Pregnancy as an ideal time for intervention to address the complex needs of black and minority ethnic women: Views of British midwives.

Maria R J V Aquino, Dawn Edge, Debbie M Smith

Research output: Contribution to journalArticlepeer-review

28 Citations (Scopus)


Introduction: Maternal health inequalities exist across the world. In the United Kingdom, whilst there are variations within and between groups, Black and Minority Ethnic (BME) women tend to have worse maternal health outcomes than White British women. However, there is limited information about BME women׳s experience of maternity services. Midwives are central to the provision of safe maternity care but little is known about their perceptions of ethnically-based inequalities in maternal healthcare. Therefore, this study explored a cohort of midwives׳ experiences of providing care for BME women, focussing on their views on the relationship between maternal health inequalities and service delivery.
Methods: Using a specifically-designed topic guide, 20 semi-structured interviews were conducted with qualified midwives in one National Health Service (NHS) Trust in the North West of England over a two-month period. Data were subsequently transcribed and thematically analysed.
Results: Three main and seven sub-themes were identified. Firstly, ‘language’ summarised difficulties midwives experienced in engaging with women whose English was limited. Secondly, ‘expectations of maternity care’ outlined the mismatch between midwives and women׳s expectations of maternity care. Finally, ‘complex needs extending beyond maternity care’ highlighted the necessity of inter-agency working to address women׳s care holistically when their needs transcend the scope of maternity services.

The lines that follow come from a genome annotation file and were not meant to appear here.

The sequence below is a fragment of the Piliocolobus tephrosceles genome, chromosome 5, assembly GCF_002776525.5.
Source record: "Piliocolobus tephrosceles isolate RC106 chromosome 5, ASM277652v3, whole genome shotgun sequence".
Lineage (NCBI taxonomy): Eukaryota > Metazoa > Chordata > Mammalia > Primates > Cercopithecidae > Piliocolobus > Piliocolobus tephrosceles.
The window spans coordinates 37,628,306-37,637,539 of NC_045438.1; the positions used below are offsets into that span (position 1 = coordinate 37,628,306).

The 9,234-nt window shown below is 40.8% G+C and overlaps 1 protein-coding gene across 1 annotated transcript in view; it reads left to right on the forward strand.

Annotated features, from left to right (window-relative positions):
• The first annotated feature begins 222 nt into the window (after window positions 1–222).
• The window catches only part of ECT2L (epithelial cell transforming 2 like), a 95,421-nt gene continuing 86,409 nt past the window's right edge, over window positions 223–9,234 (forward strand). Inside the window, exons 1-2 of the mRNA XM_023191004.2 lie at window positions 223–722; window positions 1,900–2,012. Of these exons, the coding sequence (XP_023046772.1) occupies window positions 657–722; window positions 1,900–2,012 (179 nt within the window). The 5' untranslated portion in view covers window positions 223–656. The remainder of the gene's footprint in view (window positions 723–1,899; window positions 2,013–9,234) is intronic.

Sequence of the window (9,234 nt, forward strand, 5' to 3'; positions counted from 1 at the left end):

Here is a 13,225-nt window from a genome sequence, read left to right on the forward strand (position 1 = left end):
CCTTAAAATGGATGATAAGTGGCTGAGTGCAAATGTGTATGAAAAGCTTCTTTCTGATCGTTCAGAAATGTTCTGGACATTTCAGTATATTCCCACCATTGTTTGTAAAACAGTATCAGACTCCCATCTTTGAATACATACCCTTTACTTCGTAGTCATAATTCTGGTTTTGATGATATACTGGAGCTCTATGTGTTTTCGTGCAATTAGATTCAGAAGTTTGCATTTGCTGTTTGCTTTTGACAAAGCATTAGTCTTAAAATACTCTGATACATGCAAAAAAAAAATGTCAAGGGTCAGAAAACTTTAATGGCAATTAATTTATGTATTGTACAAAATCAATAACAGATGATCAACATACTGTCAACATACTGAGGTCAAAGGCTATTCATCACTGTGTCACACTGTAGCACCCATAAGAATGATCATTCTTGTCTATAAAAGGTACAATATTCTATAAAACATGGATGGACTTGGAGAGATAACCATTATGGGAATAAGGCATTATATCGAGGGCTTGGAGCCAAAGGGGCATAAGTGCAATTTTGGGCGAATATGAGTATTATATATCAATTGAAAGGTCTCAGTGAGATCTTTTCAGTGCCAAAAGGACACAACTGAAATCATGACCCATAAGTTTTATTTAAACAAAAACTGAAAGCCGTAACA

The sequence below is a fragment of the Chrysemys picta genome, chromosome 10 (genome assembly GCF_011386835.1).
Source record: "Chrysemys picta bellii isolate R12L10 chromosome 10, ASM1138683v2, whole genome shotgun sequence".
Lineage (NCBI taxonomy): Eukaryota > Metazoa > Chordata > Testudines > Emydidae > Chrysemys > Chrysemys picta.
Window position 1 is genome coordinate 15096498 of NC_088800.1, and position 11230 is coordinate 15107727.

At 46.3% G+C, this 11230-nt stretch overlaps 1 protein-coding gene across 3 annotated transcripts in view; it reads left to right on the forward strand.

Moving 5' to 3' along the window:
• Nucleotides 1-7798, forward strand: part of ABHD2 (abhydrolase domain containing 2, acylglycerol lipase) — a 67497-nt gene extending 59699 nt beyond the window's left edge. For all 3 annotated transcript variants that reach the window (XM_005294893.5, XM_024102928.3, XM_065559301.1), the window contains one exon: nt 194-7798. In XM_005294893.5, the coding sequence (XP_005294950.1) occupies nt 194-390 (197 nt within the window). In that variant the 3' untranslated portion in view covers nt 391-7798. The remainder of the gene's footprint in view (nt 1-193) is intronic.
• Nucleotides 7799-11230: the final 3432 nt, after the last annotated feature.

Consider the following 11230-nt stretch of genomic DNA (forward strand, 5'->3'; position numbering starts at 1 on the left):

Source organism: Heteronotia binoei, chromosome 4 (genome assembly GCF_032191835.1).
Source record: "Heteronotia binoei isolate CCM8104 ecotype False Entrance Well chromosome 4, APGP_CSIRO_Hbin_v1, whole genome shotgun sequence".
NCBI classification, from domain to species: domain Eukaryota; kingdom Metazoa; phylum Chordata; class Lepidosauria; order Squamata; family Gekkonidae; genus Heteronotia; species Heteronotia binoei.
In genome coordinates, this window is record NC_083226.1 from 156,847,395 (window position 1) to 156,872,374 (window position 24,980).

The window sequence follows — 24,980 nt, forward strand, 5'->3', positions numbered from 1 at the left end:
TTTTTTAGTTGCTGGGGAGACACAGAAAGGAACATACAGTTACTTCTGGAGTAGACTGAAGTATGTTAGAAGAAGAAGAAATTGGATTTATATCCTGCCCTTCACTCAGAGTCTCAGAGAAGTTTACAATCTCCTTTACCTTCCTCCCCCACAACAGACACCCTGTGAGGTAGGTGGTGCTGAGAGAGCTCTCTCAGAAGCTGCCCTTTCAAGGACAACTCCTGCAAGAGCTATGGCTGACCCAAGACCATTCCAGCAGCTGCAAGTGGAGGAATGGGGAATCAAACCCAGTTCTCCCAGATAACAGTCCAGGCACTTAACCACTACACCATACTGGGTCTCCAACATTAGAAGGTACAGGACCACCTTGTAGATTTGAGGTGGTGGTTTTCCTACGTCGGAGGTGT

Discussion: Midwives׳ accounts indicated that they strive to provide equitable care but encountered numerous barriers in doing so. Paradoxically, this might contribute to inequalities in service delivery. In midwives׳ view, unrestricted access to interpretation and translation services is essential for provision of effective, holistic maternity care. Participants also advocated education for both women and midwives. For the former, this would improve BME women׳s understanding of health and care systems, potentially leading to more realistic expectations. Improving midwives׳ cultural competence would better equip them to respond to the needs of an ethnically diverse population. Finally, midwives highlighted that many minority women׳s complex care needs were identified during pregnancy. Hence, they regarded pregnancy as an ideal time for interventions to improve the health of women and their families and, as such, antenatal care cannot be treated as an isolated event. According to midwives in this study, delivering safe, effective maternity services in the 21st century requires greater collaboration with the women they care for and other health and care agencies (including independent sector providers).

Original languageEnglish
Pages (from-to)373-379
Issue number3
Publication statusPublished - 2015
Externally publishedYes


  • Qualiative research
  • maternal health
  • Black and Minority Ethnic (BME) women
  • midwifery
  • United Kingdom
  • health inequalities


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